- either of two bones, the mandible or maxilla, forming the framework of the mouth.
- the part of the face covering these bones, the mouth, or the mouth parts collectively: My jaw is swollen.
- jaws, anything resembling a pair of jaws or evoking the concept of grasping and holding: the jaws of a gorge; the jaws of death.
- one of two or more parts, as of a machine, that grasp or hold something: the jaws of a vise.
- any of two or more protruding parts for attaching to or meshing with similar parts.
- Often jaws. Also called throat. Nautical. a forked piece at the end of a gaff, fitting halfway around the mast.
- idle talk; chatter.
- impertinent talk.
- to talk; chat; gossip.
- to scold or use abusive language.
- Slang. to scold.
Origin of jaw1
- a swelling wave of water; billow.
- (of liquid) to surge, splash, or dash forward, as in waves.
- to pour or splash (liquid).
Origin of jaw2
Examples from the Web for jaws
Yet when the new regulations for the UK Audiovisual Media Services 2014 were announced, jaws dropped.The UK’s War on Porn: ‘Proof That Men Making These Rules Do Not See Women as Equals’
December 6, 2014
One person who is blind uses the “Jaws” screenreader software.Uber and Airbnb Leave Disabled People Behind
October 4, 2014
They can grow to be up to 26 feet long and over 7,000 pounds, and one of the Jaws impersonators in this video is evidence of that.Viral Video of the Day: Great White Shark Deathmatch
October 1, 2014
Then he leaned over to catch what Lou, his face twitching and jaws contracting, was saying to him.The Stacks: The Day Lou Gehrig Delivered Baseball’s Gettysburg Address
July 4, 2014
When they did finally find the now infamous V. Stiviano recording, their jaws dropped.The Fabulous Life of EJ Johnson, the Stylish Son of the Lakers Legend
June 12, 2014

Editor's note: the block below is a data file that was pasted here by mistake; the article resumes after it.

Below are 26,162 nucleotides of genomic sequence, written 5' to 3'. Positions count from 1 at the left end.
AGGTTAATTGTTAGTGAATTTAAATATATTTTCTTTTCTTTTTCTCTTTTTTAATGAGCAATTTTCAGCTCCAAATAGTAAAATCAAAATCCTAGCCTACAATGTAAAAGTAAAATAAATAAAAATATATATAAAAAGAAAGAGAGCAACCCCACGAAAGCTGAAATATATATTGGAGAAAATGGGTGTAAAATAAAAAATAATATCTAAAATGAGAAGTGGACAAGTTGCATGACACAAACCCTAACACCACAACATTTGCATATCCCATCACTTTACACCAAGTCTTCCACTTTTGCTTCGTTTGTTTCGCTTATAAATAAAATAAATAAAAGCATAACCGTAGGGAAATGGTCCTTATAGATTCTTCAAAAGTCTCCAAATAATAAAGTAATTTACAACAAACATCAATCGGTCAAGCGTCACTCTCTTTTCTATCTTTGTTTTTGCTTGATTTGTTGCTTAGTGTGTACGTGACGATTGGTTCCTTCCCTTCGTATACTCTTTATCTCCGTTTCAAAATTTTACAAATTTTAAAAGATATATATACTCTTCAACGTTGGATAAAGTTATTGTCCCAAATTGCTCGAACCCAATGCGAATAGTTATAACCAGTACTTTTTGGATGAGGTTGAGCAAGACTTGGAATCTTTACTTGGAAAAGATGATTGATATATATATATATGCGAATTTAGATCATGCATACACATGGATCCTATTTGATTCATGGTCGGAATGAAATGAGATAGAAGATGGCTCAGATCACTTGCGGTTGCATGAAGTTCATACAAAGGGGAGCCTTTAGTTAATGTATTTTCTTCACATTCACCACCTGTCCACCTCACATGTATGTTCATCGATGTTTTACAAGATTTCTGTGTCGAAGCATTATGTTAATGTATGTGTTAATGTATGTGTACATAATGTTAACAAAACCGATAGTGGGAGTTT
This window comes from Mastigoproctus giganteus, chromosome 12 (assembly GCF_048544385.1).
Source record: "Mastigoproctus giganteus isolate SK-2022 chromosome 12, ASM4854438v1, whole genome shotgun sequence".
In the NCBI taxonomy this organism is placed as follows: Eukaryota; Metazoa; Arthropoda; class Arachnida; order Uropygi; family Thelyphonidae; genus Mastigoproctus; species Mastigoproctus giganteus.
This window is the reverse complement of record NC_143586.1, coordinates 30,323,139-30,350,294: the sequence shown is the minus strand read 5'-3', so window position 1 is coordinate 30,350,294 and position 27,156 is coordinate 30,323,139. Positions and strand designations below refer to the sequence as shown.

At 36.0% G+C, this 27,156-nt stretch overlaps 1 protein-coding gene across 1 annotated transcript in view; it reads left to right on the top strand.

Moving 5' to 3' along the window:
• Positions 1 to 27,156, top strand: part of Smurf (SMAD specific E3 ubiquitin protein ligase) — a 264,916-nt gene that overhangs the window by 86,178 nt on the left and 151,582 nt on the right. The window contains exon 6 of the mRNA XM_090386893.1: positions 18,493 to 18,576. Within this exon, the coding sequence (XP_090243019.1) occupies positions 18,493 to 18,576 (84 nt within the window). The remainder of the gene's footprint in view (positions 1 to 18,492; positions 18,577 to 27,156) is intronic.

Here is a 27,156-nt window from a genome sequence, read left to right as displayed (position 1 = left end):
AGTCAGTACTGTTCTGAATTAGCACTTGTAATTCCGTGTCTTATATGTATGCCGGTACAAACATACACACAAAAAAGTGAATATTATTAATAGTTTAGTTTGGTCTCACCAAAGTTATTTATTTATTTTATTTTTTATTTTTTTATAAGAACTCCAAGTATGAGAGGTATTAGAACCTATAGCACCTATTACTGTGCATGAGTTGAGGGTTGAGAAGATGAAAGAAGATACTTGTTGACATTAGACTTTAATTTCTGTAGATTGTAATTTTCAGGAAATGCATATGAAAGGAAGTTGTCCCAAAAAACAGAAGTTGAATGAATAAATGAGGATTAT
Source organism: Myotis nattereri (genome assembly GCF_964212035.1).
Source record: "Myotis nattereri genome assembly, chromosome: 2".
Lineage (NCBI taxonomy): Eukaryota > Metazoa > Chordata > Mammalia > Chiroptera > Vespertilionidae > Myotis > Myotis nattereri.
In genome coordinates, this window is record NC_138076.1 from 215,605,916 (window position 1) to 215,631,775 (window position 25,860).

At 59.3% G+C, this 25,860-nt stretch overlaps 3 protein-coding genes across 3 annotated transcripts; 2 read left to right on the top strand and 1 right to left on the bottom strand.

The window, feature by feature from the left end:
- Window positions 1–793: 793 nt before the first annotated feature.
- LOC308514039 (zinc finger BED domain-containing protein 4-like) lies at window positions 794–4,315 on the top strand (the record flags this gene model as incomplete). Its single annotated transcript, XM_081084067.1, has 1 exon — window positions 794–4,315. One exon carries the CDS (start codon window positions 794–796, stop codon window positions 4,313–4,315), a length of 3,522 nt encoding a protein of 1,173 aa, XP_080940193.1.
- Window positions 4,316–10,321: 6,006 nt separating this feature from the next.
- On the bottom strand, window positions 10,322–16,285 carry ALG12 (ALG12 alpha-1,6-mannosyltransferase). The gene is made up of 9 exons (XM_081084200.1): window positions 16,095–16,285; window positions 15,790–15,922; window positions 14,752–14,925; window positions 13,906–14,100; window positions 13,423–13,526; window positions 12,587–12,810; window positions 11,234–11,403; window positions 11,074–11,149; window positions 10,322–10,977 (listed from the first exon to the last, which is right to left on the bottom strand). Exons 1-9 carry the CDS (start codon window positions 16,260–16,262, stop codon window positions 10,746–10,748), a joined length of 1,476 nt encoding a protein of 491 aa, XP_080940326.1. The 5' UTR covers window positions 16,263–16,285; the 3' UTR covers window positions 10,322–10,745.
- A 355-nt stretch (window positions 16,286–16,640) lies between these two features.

This father would not even look at the son that had but just escaped the jaws of death!Weighed and Wanting
Burke's broad jowls shook from the force with which he snapped his jaws together.Within the Law
Peter set his jaws and continued his meditations on shoe leather.Her Father's Daughter
His jaws were apart, and through them the tongue protruded, draggled and limp.
At the instant his jaws closed on it, White Fang struck him.
- the narrow opening of some confined place such as a gorge
- the jaws a dangerously close positionthe jaws of death
- the part of the skull of a vertebrate that frames the mouth and holds the teeth. In higher vertebrates it consists of the upper jaw (maxilla) fused to the cranium and the lower jaw (mandible)Related adjectives: gnathal, gnathic
- the corresponding part of an invertebrate, esp an insect
- a pair or either of a pair of hinged or sliding components of a machine or tool designed to grip an object
- impudent talk; cheek
- idle conversation; chat
- moralizing talk; a lecture
- (intr) slang
- to talk idly; chat; gossip
- to lecture
Word Origin and History for jaws
1610s, "to catch in the jaws, devour," from jaw (n.). In slang from 1748, "to gossip, to speak" 1810, "to scold." Related: Jawed; jawing. Hence 19c. U.S. slang jawsmith "talkative person" (1887).
- Either of two bony structures that form the framework of the mouth and hold the teeth.
- The mandible or maxilla or the part of the face covering these bones.
- Either of two bony or cartilaginous structures that in most vertebrate animals form the framework of the mouth, hold the teeth, and are used for biting and chewing food. The lower, movable part of the jaw is the mandible. The upper, fixed part is the maxilla.
- Any of various structures of invertebrate animals, such as the pincers of spiders or mites, that function similarly to the jaws of vertebrates.